On Sunday, the Nationals lost to the Brewers because both Bryce Harper and Jayson Werth lost balls in the brutal September sun fields in center and right field at Nationals Park. That frustration punctuated 10 tough, nerve-testing days: Bad breaks and sloppy play took turns foiling the Nats as they went 3-6 and saw their division lead over the Braves shrink from 81
2 games to 41
2. In that span, umpires twice made awful calls that cost them runs in one-run losses. Closer Tyler Clippard picked up two ninth-inning defeats. And Sunday, the Nats missed those two easy flyballs in the sky.
On Monday afternoon, in a tight game, with the Nats ahead 2-1 in the fourth inning against a power-packed Brewers team that had won 25 of its previous 32 games, Werth hit a routine fly to center field that should have ended a two-on, two-out threat.
Instead, Brewers center fielder Carlos Gomez looked much like Harper and Werth had the previous day: frozen, befuddled, blinded and helpless. Despite Gomez’s last-second dive, Werth’s fly bounced away for a two-run “double.” In a blink, so to speak, the game changed. After Brewers starter Marco Estrada issued a rattled walk, the Nats pulled a double steal. On the next pitch, Ryan Zimmerman launched a three-run homer into the first row of the deep right-center field bleachers for a 7-1 Nats lead. The rout was on. The Nats won, 12-2. But one flyball, with help from 93 million miles away, was the key.
“The next time I came to bat, their catcher [Jonathan Lucroy] said to me, ‘That seems kind of fair. We got the break yesterday,’ ” Zimmerman said.
In late September, that’s all you want. Your share of the breaks, proof that you’re not fate’s designated patsy for this season. Now, whatever weight the previous 10 days had laid on the Nationals seems to have been lifted. Against two talented and desperate teams — the vast payroll Dodgers and the scalding Brewers — the Nats went 4-3.
“That was a huge game for us. The Brewers have momentum. Their hitters are hot and they smell [Cardinals] blood in the water,” said Zimmerman, who ended with three hits and four RBI to back the victorious pitching of Jordan Zimmermann, now 12-8, who allowed only one run and four hits in 62
“That was a nice laugher to go on the road,” Manager Davey Johnson said.
It was probably more than that. Johnson sees no signs that his team is the kind that could go off the rails in the last days of a pennant race. A couple of bad breaks or tough losses, he claims, “won’t affect this club.” That would make them unique.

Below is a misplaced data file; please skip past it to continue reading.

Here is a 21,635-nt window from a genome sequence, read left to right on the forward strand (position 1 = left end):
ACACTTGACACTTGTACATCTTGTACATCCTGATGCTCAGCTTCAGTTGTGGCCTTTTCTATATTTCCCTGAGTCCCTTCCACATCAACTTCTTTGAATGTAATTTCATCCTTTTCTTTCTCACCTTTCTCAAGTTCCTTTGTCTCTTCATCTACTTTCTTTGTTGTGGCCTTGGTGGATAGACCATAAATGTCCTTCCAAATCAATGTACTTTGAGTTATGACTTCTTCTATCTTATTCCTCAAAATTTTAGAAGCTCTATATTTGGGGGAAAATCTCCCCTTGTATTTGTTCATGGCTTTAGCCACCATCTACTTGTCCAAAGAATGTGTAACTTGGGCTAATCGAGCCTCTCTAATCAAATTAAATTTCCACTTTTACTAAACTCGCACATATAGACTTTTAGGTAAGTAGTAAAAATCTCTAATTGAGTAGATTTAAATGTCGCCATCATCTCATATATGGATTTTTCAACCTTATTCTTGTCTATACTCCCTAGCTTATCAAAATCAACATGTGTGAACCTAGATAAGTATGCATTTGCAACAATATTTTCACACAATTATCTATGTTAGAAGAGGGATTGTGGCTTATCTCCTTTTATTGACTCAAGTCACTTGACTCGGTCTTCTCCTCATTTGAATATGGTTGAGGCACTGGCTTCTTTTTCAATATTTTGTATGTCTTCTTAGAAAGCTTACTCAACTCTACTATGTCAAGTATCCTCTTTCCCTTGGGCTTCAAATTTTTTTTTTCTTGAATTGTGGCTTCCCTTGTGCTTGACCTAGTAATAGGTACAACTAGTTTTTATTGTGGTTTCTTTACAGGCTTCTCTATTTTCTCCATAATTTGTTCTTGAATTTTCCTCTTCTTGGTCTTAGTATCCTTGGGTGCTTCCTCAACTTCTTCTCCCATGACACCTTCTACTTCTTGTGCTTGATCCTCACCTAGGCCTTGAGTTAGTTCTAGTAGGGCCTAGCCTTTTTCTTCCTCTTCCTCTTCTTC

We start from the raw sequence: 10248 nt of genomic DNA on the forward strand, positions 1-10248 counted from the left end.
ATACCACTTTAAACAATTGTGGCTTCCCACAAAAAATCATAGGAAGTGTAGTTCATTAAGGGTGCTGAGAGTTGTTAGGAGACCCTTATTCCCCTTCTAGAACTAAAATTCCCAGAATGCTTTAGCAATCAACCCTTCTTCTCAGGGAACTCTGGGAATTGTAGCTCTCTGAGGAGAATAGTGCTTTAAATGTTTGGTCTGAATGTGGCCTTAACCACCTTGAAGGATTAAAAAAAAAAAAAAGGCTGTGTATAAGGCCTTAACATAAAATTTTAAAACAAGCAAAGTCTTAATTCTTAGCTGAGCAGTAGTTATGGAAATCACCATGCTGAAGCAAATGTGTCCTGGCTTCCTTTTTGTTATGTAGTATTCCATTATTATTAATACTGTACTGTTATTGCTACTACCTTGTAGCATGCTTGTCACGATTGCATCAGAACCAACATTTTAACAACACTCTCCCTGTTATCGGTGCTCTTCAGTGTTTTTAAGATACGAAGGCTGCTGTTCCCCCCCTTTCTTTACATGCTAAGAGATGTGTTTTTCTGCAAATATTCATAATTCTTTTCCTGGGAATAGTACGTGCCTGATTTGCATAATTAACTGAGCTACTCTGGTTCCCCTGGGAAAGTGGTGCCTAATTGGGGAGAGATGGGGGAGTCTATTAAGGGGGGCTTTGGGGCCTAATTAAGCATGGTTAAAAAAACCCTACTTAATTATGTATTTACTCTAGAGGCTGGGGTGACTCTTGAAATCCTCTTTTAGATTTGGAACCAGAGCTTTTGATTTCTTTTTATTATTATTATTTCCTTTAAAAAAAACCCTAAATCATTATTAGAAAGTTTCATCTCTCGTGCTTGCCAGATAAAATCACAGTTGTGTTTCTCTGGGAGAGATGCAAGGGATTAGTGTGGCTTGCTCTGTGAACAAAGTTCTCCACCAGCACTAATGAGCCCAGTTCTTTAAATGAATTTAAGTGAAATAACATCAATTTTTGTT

This victory was probably the win that makes the Nats’ lead in the National League East unassailable: five up on Atlanta with nine to play. We’ll never be able to prove the point. Partly, it’s math, but mostly it’s momentum and pennant race mystery. But the last piece of the puzzle was a turn in what ballplayers always watch: luck.
As one of the Nats pointed out, the home plate ump, Marvin Hudson, was the same ump who made a terrible call in the Atlanta series sweep that put the Nats on the bad foot and got Johnson his only ejection. Now they get a good break with Hudson behind the plate. That may sound odd, but it’s what ballplayers have always watched. No, that NL East lead isn’t “safe.” It’s never safe in baseball. But with the Nats magic number down to five, this is about as close as it gets.
Now the Nats head on the road for six games with their rotation set exactly as Johnson wants it: Three lefties against the Phils (Ross Detwiler, John Lannan and 20-game winner Gio Gonzalez), then three righties against the Cardinals in St. Louis. If the season goes to the last three home games in Washington against the Phils, “We’ll have the three lefties ready for them again,” Johnson said. You can’t plan it cleaner than that.
Zimmermann’s start was the latest puzzle piece to fall in place for the Nats. In August, Zimmermann was often too strong, lost his fastball mechanics and threw his slider so hard that it was sometimes a much less effective 90-mph cutter.
“Jordan’s back now,” Johnson said after seeing Zimmermann’s past four starts produce a 2.19 ERA. Gonzalez’s past five starts show a 0.79 ERA, Detwiler’s past four have been 1.88 and Edwin Jackson allowed the Brewers just one run in eight innings in this series. The rotation, worrisome at the end of August, has shaped up in timely fashion. “I like where we’re at,” Johnson said.
The back of the bullpen is also being sorted out. Clippard pitched the eighth in this mop-up game and Drew Storen the ninth. That doesn’t mean they’re back to their 2011 roles, but it’s probably trending that way and presumably should.
“Clip’s still throwing really fine. He’s had a little rough spell. Gets down on himself,” Johnson said before later adding, “It’s a pretty good problem to have. I hate changing roles. Somebody gets the lesser role and thinks I don’t like ’em or believe in ’em and that’s not true. Clip’s done a great job all year and Storen’s throwing the hell out of the ball right now. Everything doesn’t have to have a name on it.”
But some things need names. Harper calls the hazard in the Nats Park outfield this time of year “The Sun Monster.” When Werth’s potential inning-ending flyball headed to Gomez in the fourth inning, the Nats were starting to show signs of a tense team. Cleanup man Adam LaRoche, usually the club’s coolest veteran, had twice swung at 3-0 pitches with two men on base and popped them both straight up for rally-killing outs.
When Werth’s ball landed, uncaught, the Nats led 4-1. Minutes later, it was 7-1. The Nats could hit the road sure that luck was on their side, or at least not against them. As Harper’s brother Bryan tweeted seconds after Gomez’s miss: “SunMonster. NATITUDE!”
For previous columns by Thomas Boswell, visit washingtonpost.com/